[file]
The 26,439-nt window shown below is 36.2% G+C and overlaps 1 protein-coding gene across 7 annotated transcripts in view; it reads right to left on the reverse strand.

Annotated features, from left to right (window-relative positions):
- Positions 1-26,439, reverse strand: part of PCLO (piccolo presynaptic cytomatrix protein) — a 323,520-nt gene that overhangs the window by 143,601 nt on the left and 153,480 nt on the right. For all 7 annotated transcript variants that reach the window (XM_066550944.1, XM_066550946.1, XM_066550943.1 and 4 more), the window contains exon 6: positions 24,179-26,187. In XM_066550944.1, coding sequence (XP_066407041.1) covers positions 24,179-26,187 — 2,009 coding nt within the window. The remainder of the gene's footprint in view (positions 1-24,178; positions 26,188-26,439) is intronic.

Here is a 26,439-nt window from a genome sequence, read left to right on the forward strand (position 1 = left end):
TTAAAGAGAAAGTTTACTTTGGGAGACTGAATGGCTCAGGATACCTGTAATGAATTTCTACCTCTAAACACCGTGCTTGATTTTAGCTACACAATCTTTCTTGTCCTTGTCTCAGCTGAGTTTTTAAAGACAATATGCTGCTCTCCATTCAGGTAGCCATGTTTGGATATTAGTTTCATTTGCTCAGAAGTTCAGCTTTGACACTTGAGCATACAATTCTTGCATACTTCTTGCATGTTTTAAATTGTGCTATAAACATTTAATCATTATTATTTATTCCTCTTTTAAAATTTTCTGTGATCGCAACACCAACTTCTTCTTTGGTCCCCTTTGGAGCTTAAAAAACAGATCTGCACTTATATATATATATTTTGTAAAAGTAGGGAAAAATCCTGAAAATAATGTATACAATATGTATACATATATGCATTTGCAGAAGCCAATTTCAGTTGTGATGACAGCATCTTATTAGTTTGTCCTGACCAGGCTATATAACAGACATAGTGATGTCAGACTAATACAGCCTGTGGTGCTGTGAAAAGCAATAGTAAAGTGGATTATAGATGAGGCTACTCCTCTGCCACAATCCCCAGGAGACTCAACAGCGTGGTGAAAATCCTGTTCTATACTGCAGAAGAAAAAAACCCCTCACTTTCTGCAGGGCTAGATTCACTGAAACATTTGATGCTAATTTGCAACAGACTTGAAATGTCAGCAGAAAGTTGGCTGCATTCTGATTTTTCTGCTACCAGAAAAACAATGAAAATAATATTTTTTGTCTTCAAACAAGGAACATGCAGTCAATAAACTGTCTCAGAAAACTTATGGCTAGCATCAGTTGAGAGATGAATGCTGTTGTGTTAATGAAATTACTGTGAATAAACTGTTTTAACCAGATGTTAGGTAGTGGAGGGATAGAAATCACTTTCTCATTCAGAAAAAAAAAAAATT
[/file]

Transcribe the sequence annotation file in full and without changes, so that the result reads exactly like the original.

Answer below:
The 26,439-nt window shown below is 36.2% G+C and overlaps 1 protein-coding gene across 7 annotated transcripts in view; it reads right to left on the reverse strand.

Annotated features, from left to right (window-relative positions):
- Positions 1-26,439, reverse strand: part of PCLO (piccolo presynaptic cytomatrix protein) — a 323,520-nt gene that overhangs the window by 143,601 nt on the left and 153,480 nt on the right. For all 7 annotated transcript variants that reach the window (XM_066550944.1, XM_066550946.1, XM_066550943.1 and 4 more), the window contains exon 6: positions 24,179-26,187. In XM_066550944.1, coding sequence (XP_066407041.1) covers positions 24,179-26,187 — 2,009 coding nt within the window. The remainder of the gene's footprint in view (positions 1-24,178; positions 26,188-26,439) is intronic.

Here is a 26,439-nt window from a genome sequence, read left to right on the forward strand (position 1 = left end):
TTAAAGAGAAAGTTTACTTTGGGAGACTGAATGGCTCAGGATACCTGTAATGAATTTCTACCTCTAAACACCGTGCTTGATTTTAGCTACACAATCTTTCTTGTCCTTGTCTCAGCTGAGTTTTTAAAGACAATATGCTGCTCTCCATTCAGGTAGCCATGTTTGGATATTAGTTTCATTTGCTCAGAAGTTCAGCTTTGACACTTGAGCATACAATTCTTGCATACTTCTTGCATGTTTTAAATTGTGCTATAAACATTTAATCATTATTATTTATTCCTCTTTTAAAATTTTCTGTGATCGCAACACCAACTTCTTCTTTGGTCCCCTTTGGAGCTTAAAAAACAGATCTGCACTTATATATATATATTTTGTAAAAGTAGGGAAAAATCCTGAAAATAATGTATACAATATGTATACATATATGCATTTGCAGAAGCCAATTTCAGTTGTGATGACAGCATCTTATTAGTTTGTCCTGACCAGGCTATATAACAGACATAGTGATGTCAGACTAATACAGCCTGTGGTGCTGTGAAAAGCAATAGTAAAGTGGATTATAGATGAGGCTACTCCTCTGCCACAATCCCCAGGAGACTCAACAGCGTGGTGAAAATCCTGTTCTATACTGCAGAAGAAAAAAACCCCTCACTTTCTGCAGGGCTAGATTCACTGAAACATTTGATGCTAATTTGCAACAGACTTGAAATGTCAGCAGAAAGTTGGCTGCATTCTGATTTTTCTGCTACCAGAAAAACAATGAAAATAATATTTTTTGTCTTCAAACAAGGAACATGCAGTCAATAAACTGTCTCAGAAAACTTATGGCTAGCATCAGTTGAGAGATGAATGCTGTTGTGTTAATGAAATTACTGTGAATAAACTGTTTTAACCAGATGTTAGGTAGTGGAGGGATAGAAATCACTTTCTCATTCAGAAAAAAAAAAAATT